Research scientists at the Micro and Nanotechnology Laboratory in Oslo have developed a flow metre with fluid channels thinner than a strand of hair. The new device controls that patients receive the correct dosage of medicine.
The new invention is a micro-technological control instrument that can measure medicine flows. The active components in the sensor are only a few thousandths of a millimetre thick and the tiny device can measure liquid amounts of less than one-millionth of a litre.
The invention means much safer dosing for patients reliant on a continual supply of medicine from medicine pumps, such as patients with cerebral palsy. When the medicine pumps are surgically inserted under the skin, small volumes of muscle relaxant medication can continually be released by the spinal cord to control spasms. Cancer patients can use a portable morphine pump for pain relief, while diabetic patients can have the pleasure of a medicine pump for round-the-clock insulin dosing.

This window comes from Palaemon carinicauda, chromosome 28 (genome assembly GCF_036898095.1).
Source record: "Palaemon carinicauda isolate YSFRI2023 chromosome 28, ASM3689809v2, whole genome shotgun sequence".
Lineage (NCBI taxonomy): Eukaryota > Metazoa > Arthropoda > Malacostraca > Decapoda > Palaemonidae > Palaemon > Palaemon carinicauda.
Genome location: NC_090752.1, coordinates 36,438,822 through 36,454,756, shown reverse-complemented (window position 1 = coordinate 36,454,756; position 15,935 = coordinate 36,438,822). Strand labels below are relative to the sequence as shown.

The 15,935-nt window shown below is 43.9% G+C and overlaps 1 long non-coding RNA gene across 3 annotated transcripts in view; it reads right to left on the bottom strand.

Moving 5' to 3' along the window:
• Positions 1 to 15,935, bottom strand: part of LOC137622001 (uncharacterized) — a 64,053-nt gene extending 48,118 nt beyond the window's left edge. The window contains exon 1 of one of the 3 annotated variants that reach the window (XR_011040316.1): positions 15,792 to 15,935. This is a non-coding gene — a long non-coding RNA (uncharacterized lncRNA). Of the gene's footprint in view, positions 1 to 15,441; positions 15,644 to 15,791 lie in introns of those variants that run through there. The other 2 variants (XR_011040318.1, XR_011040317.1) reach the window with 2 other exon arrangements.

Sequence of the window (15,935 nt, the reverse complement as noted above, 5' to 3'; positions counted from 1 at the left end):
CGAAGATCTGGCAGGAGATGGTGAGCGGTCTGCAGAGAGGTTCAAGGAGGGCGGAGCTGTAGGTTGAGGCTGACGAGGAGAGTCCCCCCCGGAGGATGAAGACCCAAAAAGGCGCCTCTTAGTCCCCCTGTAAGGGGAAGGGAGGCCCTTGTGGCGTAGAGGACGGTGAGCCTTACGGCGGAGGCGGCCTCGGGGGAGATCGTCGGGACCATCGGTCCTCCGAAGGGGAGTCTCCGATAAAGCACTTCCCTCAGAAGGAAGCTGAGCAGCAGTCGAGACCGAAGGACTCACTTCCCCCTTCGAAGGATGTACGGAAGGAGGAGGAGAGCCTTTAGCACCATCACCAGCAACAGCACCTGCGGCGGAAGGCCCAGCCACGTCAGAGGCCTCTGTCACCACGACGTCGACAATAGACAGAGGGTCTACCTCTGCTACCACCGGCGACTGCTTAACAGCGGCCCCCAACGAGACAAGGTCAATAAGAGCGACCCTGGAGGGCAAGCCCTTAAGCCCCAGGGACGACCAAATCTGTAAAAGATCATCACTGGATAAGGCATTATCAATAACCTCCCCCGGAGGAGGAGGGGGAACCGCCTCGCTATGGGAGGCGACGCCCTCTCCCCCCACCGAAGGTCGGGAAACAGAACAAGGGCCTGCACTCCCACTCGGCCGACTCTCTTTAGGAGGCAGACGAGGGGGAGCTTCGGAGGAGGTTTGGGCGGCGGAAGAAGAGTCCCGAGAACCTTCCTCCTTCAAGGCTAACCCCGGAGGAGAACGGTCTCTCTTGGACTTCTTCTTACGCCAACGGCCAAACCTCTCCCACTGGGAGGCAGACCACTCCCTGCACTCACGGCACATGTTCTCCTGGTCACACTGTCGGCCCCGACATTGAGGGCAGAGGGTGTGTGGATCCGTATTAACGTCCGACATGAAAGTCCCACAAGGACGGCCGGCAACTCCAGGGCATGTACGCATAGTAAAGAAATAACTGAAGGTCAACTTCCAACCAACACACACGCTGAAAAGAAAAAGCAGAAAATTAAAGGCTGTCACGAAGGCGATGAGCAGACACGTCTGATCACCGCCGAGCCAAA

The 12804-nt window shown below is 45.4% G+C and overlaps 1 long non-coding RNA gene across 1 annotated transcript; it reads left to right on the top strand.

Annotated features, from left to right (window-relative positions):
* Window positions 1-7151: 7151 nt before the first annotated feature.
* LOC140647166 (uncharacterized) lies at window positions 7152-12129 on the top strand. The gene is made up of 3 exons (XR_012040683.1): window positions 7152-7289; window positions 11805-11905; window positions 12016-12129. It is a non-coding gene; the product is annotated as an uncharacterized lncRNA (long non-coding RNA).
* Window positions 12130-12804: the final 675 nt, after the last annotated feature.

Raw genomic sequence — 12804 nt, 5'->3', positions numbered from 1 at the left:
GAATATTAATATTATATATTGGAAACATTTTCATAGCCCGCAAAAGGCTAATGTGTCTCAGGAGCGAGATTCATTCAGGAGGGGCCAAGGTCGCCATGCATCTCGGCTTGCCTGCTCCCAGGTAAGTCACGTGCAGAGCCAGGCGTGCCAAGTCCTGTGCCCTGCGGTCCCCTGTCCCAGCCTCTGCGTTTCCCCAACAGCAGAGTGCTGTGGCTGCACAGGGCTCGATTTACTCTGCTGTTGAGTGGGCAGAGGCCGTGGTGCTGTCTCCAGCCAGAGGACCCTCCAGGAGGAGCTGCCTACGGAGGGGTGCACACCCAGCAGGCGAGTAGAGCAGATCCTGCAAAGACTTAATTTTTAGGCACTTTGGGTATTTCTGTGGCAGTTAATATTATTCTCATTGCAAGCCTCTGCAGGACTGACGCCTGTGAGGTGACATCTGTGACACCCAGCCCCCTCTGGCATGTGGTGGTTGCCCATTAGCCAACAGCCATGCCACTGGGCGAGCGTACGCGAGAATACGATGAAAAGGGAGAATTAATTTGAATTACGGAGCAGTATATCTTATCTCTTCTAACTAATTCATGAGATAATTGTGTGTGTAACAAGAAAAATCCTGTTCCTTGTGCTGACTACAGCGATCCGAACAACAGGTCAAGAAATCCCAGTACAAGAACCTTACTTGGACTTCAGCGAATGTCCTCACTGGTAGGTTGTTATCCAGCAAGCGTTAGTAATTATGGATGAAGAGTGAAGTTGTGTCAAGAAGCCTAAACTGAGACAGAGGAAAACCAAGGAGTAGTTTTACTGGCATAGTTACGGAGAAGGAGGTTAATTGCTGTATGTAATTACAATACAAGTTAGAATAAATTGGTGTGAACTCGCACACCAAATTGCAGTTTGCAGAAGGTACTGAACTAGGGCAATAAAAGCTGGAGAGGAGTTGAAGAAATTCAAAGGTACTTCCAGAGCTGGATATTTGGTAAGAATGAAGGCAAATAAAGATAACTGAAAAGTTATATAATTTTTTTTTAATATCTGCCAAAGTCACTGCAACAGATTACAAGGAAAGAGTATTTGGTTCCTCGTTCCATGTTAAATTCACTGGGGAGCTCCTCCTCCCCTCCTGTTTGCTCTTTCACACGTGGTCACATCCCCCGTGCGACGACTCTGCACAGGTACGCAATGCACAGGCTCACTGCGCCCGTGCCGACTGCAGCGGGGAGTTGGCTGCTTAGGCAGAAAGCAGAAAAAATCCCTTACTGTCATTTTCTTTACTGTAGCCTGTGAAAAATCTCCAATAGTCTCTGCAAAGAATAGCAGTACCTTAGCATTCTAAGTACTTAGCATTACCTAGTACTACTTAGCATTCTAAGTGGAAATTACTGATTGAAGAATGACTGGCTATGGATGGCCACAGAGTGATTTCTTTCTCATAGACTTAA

Liv Furuberg | alfa
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The Fraunhofer IWS Dresden and Technische Universität Dresden inaugurated their jointly operated Center for Additive Manufacturing Dresden (AMCD) with a festive ceremony on February 7, 2017. Scientists from various disciplines perform research on materials, additive manufacturing processes and innovative technologies, which build up components in a layer by layer process. This technology opens up new horizons for component design and combinations of functions. For example during fabrication, electrical conductors and sensors are already able to be additively manufactured into components. They provide information about stress conditions of a product during operation.
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